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Multimodal student interaction online: An ecological perspective
Umeå University, Faculty of Arts, Department of language studies. Umeå University, Faculty of Arts, Humlab.
2009 (English)In: ReCALL, ISSN 0958-3440, E-ISSN 1474-0109, Vol. 21, no 2, 186-205 p.Article in journal (Refereed) Published
Abstract [en]

This article describes the influence of tool and task design on student interaction in language learning at a distance. Interaction in a multimodal desktop video conferencing environment, FlashMeeting, is analyzed from an ecological perspective with two main foci: participation rates and conversational feedback strategies. The quantitative analysis of participation rates shows that as far as verbal interaction is concerned, multimodality did not have an equalizing effect in this context, contradicting previous research on multimodal student interaction. Additionally, the qualitative analysis of conversational feedback strategies shows that whereas some multimodal strategies were employed, the students did not manage to fully act upon the communicative affordances of the tool, as the feedback ratio during and after the often long broadcasts was relatively low. These findings are related to task and tool design and the article discusses how design improvements in these areas might result in a more constructive language learning ecology.

Place, publisher, year, edition, pages
Cambridge: Cambridge University Press , 2009. Vol. 21, no 2, 186-205 p.
Keyword [en]
Language learning ecology, task and tool design, multimodal desktop video conferencing, equalization, common ground, conversational feedback
National Category
Communication Studies Specific Languages
Research subject
English; Education
URN: urn:nbn:se:umu:diva-26058DOI: 10.1017/S0958344009000184OAI: diva2:236347
Available from: 2009-09-22 Created: 2009-09-22 Last updated: 2012-08-17Bibliographically approved
In thesis
1. Making sense digitally: Conversational coherence in online and mixed-mode contexts
Open this publication in new window or tab >>Making sense digitally: Conversational coherence in online and mixed-mode contexts
2009 (English)Doctoral thesis, comprehensive summary (Other academic)
Abstract [en]

Successful interaction makes sense to its participants – it is, in other words, coherent. As different resources are employed to indicate mutual orientation by showing which actions are linked and where attention is paid, coherent conversation can be said to be achieved multimodally. This thesis builds on an interactional and ecological theoretical basis, and investigates how strategies for sense-making vary depending on the context of interaction.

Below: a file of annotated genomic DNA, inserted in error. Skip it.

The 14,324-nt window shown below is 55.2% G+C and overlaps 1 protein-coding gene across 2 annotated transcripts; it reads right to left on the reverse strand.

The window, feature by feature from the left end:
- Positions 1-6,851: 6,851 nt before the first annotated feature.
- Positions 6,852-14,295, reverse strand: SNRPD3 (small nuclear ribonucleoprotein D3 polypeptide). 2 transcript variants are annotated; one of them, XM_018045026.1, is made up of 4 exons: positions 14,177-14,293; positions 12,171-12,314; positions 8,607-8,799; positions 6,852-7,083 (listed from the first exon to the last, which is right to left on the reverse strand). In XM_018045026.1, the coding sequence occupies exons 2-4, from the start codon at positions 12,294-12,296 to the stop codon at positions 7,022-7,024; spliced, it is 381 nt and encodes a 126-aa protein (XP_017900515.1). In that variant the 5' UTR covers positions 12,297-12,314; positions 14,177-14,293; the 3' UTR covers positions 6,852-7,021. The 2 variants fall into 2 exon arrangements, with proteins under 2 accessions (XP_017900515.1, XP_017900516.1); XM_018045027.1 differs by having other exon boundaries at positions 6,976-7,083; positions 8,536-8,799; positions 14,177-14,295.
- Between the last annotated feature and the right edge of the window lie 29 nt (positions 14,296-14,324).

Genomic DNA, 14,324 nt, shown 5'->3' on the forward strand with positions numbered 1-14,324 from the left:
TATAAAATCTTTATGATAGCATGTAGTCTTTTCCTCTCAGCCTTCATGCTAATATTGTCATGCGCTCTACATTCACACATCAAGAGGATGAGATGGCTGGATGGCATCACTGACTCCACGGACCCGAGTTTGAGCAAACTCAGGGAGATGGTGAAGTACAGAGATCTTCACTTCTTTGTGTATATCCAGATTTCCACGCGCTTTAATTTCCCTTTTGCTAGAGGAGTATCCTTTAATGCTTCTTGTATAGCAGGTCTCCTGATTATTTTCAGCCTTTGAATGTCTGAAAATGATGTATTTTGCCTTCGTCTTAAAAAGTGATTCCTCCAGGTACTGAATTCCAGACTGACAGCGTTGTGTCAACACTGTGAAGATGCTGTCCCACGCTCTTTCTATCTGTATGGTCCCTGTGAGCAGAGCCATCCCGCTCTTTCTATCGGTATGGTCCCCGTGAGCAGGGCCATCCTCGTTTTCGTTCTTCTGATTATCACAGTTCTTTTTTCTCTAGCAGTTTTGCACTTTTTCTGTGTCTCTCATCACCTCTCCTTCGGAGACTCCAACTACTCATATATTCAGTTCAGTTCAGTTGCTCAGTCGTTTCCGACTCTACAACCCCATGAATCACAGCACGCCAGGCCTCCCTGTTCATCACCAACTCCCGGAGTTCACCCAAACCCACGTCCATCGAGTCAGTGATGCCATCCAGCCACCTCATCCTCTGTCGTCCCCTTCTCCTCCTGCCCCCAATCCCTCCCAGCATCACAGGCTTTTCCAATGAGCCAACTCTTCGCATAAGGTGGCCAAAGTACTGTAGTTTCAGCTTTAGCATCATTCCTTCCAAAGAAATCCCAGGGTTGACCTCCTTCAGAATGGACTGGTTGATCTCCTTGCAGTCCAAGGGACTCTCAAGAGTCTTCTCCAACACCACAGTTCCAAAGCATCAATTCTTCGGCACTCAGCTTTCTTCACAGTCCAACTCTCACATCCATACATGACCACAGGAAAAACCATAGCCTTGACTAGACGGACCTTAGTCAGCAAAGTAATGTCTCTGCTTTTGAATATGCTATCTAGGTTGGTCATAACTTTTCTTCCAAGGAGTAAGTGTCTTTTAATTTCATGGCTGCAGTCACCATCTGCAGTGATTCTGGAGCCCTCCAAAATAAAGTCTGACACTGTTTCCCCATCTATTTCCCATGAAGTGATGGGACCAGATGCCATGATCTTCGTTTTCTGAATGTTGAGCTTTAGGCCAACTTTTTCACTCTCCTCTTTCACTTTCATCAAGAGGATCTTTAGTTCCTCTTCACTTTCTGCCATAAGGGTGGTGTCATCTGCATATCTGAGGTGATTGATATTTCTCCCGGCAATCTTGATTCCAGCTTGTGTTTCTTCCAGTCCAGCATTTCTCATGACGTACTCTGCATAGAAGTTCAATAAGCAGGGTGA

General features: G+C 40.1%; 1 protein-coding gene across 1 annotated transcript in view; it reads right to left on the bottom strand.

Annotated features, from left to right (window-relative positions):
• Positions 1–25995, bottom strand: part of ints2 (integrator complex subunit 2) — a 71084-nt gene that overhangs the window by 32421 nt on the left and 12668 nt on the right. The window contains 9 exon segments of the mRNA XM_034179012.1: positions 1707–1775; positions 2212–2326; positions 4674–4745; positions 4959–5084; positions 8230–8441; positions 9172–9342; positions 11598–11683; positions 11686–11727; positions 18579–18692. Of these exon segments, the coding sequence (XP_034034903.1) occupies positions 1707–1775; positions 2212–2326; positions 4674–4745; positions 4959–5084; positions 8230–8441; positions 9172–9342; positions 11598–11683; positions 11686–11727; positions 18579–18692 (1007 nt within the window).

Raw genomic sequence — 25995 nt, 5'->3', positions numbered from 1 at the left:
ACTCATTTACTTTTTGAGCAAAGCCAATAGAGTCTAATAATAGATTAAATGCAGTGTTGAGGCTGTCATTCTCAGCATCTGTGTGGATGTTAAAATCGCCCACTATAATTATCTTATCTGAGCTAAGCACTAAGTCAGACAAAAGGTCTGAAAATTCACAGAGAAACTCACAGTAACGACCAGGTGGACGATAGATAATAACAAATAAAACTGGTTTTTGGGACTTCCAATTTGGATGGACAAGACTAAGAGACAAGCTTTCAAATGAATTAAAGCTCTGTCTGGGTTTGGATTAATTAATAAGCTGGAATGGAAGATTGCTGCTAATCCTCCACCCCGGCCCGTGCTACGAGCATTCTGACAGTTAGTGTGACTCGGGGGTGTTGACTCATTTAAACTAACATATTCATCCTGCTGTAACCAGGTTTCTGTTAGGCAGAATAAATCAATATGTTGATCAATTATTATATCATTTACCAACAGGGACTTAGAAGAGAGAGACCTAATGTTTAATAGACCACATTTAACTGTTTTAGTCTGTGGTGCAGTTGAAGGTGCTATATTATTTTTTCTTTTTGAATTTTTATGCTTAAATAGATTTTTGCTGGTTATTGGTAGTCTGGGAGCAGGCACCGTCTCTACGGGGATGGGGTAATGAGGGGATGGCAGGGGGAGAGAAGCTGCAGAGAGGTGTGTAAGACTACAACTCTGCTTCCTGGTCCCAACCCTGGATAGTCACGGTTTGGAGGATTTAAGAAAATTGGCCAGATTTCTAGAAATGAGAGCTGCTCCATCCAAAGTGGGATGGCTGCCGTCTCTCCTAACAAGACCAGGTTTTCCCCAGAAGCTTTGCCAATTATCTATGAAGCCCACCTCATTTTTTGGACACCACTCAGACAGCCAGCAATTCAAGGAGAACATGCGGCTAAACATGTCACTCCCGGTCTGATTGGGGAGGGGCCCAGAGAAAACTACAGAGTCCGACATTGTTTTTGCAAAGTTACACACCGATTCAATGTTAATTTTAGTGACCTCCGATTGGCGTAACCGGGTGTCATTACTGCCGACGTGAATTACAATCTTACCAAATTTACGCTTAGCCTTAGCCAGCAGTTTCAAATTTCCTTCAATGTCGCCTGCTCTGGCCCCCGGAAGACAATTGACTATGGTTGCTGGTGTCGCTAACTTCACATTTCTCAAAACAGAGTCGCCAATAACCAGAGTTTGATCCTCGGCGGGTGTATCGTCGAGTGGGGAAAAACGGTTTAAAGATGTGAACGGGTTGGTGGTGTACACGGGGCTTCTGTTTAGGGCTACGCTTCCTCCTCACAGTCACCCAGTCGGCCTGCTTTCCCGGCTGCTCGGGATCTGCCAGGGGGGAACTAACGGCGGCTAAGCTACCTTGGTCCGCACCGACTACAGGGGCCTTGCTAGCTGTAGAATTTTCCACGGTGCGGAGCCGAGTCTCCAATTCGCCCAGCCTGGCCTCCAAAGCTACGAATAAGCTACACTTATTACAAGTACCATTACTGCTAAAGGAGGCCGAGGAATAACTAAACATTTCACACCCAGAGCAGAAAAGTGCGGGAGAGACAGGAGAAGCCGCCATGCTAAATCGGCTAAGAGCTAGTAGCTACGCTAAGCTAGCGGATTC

Specifically, this is a study of interaction in different types of multimodal and multiplex communication situations. The characteristics of these technology-rich communication situations are mapped and, primarily through ethnographic methods and interaction analysis, it is investigated how conversational coherence is maintained. Furthermore, it is suggested how the findings can be applied to inform interaction design.

The analysis presented is based on results from four case studies, dealing with different aspects of coherence creation in different English speaking contexts. Study 1 investigates coherence in intertwined threads in dyad instant messaging (IM) interaction, and Study 2 focuses on coherence through conversational feedback strategies in interaction in a multimodal desktop video conferencing system. Study 3 has a somewhat broader focus, as the multiple communication channels in which one participant is involved are all taken into consideration in the investigation of sequential coherence. Finally, in Study 4, the physical and digital interaction in a partly shared studio space is investigated, with an emphasis on how mutual orientation is established during conversation initiation.

The findings show that when addressing coherence it is important to acknowledge both dynamic aspects of context, such as activity and participants, and more static aspects, such as communicative affordances of environments and tools. In online and mixed-mode interaction, the notion of context becomes particularly complex, as participants are simultaneously part of both the individual context, which may include digital tools for communication, and the shared context of interaction (polycontextuality). In this thesis, it is further shown that this has consequences for coherent conversation initiation and possibilities to engage in multiple semi-simultaneous conversations (polyfocality). Additionally, the results emphasize the importance of explicit linguistic strategies in computer-mediated interaction.

Place, publisher, year, edition, pages
Umeå: Umeå universitet, 2009. 85 p.
Umeå studies in language and literature, 7
Conversational coherence, context, communicative affordances, conversation analysis, multimodality, cohesion, sequential structure, attention, polyfocality, polycontextuality
National Category
Specific Languages Communication Studies
Research subject
urn:nbn:se:umu:diva-26060 (URN)978-91-7264-852-4 (ISBN)
Institutionen för språkstudier, 901 87, Umeå
Public defence
2009-10-17, Hörsal E, Humanisthuset, Umeå universitet, Umeå, 10:00 (English)
Available from: 2009-09-25 Created: 2009-09-22 Last updated: 2009-09-25Bibliographically approved

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Örnberg Berglund, Therese
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